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Intel Sourgrapes AMD's Creator Performance Leadership with Laughably Dubious Data

Intel as part of its IFA Berlin client-segment presentation resorted to some very juvenile marketing tactics, inviting criticism from noted PC enthusiast Der8auer. Intel scampered to reclaim its market position in the PC gaming space with the announcement of the Core i9-9900KS 8-core processor, which armed with a 5.00 GHz all-core Turbo Boost frequency, is expected to cement the company's gaming performance leadership. The company didn't leave it at that, and went on to attack AMD's creator performance leadership.

Der8auer observed something curious about a few slides in particular that Intel used to discredit AMD's high-end desktop processors, relating to its Creator performance as tested in Maxon Cinema 4D's benchmark program, Cinebench. Intel claimed that AMD cannot use Cinebench data to represent "real-world" performance as "only 0.22 percent" of users polled by Intel's "Software Improvement Program" respondents use Maxon Cinema 4D. And who are these respondents? Close to 11 million of them, _all_ of whom are notebook and tablet users, and a majority of whom have Software Improvement Program part of OEM bloatware. This, according to Der8auer, is fundamentally dishonest on Intel's part as Maxon Cinema 4D is less likely to be used on portable computers, and more likely on premium desktops or HEDTs. You can watch Der8auer's vlog here (English) or here (German).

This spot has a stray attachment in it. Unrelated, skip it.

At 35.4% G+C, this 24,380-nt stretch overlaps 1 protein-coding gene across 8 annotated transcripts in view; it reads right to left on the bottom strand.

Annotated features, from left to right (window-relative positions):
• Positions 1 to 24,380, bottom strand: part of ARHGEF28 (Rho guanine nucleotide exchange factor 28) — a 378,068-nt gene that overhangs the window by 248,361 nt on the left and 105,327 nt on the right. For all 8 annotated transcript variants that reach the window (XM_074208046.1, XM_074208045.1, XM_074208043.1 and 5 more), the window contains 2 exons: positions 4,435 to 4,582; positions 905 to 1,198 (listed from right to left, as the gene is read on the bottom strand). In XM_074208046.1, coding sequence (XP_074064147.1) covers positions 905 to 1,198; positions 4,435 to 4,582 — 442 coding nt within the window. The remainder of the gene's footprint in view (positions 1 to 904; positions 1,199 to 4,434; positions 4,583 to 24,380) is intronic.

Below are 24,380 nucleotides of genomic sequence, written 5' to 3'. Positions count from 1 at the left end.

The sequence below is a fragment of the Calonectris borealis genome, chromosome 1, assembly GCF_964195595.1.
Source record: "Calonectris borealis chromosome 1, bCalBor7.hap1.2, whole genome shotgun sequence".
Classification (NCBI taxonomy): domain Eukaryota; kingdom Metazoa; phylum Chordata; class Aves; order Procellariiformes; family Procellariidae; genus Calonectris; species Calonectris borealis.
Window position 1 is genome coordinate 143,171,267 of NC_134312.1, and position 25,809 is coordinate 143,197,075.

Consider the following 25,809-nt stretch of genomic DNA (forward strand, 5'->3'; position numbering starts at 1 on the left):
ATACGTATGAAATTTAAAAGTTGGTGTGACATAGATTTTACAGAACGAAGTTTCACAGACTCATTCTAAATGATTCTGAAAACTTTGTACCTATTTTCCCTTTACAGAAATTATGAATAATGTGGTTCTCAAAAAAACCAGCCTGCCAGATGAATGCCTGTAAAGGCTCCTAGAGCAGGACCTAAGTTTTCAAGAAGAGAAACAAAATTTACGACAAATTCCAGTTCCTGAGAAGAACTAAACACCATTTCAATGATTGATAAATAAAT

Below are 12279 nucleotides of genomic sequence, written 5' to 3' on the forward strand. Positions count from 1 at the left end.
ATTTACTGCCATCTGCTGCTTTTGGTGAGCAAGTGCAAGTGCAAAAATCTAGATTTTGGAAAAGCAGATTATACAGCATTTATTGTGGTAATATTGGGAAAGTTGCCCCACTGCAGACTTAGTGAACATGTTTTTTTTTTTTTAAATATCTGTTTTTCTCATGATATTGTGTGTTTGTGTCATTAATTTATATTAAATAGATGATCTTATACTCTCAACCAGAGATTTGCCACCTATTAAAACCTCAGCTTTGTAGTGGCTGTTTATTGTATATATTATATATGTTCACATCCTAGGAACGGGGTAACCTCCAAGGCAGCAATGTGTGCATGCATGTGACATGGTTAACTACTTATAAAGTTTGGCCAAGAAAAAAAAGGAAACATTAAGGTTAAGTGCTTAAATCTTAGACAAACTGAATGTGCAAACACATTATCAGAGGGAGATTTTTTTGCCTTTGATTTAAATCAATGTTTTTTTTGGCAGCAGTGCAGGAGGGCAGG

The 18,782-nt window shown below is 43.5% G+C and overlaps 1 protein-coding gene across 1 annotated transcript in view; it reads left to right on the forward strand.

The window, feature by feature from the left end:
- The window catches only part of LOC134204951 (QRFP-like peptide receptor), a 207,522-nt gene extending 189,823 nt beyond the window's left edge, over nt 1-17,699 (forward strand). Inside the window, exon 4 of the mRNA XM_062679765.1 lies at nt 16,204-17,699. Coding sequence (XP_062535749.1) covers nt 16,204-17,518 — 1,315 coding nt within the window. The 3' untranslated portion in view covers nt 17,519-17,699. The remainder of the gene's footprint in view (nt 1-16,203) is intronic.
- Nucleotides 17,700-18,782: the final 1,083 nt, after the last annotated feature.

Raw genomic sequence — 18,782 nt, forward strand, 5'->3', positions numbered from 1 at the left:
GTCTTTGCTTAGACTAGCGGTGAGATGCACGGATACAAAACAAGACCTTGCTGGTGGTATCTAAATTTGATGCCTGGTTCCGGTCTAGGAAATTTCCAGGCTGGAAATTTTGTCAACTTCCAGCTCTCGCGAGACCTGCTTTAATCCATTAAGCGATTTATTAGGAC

The complete slide-deck follows.

Intel Core i9-9900KS to be Available from October

Intel's panic response to the 3rd generation Ryzen processor series, the Core i9-9900KS, will be generally available in October. The company will extensively market it as the best processor money can buy for gaming, and the specs to support that claim are formidable - 8-core/16-thread, with an all-core Turbo Boost frequency of 5.00 GHz. Intel will also actively publicize the growing clamor against real-world boost frequencies of 3rd gen Ryzen processors falling short of what's advertised, as detailed in the slide below. "5 GHz means 5 GHz" could be a prominent catchphrase of the chip's marketing, highlighting the all-core boost clocks. This chip is based on the existing 14 nm++ "Coffee Lake Refresh" silicon, but is likely its topmost bin.

Intel didn't, however, specify the TDP or pricing of the processor. The TDP is bound to be higher than that of the i9-9900K, as it would take a lot more power to sustain 5.00 GHz across all 8 cores. Intel may also try to retake the $499 price-point. The company may time the launch of this chip to closely follow AMD's flagship Ryzen 9 3950X 16-core/32-thread processor launch, which is due later this month. Intel's performance numbers for the i9-9900KS focus squarely on gaming and applications relevant to home users or PC enthusiasts. The i9-9900KS ships in a similar-looking acrylic case as the i9-9900K, with "Special Edition" branding on the front face. The retail package continues to lack a cooling solution.
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